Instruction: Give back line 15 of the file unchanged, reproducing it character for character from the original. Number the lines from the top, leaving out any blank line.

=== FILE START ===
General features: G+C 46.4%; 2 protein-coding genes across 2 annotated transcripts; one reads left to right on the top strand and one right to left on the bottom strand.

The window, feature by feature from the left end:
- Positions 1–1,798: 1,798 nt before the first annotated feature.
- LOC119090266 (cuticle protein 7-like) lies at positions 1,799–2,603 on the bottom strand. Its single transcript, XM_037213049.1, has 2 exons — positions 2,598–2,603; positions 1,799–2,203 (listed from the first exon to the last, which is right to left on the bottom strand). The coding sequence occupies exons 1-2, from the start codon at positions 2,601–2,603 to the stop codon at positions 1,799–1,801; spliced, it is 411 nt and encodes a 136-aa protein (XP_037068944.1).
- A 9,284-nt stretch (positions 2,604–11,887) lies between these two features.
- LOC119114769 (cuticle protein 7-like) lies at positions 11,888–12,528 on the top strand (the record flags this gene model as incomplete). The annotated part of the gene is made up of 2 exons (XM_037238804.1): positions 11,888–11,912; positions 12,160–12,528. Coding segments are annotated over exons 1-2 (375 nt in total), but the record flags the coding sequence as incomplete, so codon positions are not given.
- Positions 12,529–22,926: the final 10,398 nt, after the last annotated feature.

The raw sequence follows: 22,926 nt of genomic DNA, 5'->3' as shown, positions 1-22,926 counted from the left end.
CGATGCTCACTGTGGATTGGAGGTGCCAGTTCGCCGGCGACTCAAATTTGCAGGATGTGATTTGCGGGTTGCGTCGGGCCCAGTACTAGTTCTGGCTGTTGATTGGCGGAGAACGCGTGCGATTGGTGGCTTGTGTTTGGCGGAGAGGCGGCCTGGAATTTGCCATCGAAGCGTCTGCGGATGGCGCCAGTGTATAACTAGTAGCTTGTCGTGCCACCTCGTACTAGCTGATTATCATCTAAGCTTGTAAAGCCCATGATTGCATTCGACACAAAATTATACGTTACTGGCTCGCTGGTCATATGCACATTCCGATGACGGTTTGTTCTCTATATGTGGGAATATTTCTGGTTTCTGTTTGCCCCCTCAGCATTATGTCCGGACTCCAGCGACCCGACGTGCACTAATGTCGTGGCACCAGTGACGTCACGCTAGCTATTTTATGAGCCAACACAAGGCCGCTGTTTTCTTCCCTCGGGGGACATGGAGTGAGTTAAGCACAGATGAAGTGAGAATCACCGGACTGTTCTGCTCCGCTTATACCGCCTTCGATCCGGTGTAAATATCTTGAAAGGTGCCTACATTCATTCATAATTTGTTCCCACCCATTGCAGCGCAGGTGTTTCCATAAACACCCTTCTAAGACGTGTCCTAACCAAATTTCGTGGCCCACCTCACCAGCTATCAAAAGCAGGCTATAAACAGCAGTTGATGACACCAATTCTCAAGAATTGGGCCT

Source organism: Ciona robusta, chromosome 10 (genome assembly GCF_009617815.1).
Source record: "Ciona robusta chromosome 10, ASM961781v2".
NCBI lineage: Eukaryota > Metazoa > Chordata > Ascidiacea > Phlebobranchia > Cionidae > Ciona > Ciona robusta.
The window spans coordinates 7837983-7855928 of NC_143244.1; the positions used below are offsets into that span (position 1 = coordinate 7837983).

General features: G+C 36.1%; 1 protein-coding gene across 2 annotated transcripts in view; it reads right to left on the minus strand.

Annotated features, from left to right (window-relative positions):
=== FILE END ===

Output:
Annotated features, from left to right (window-relative positions):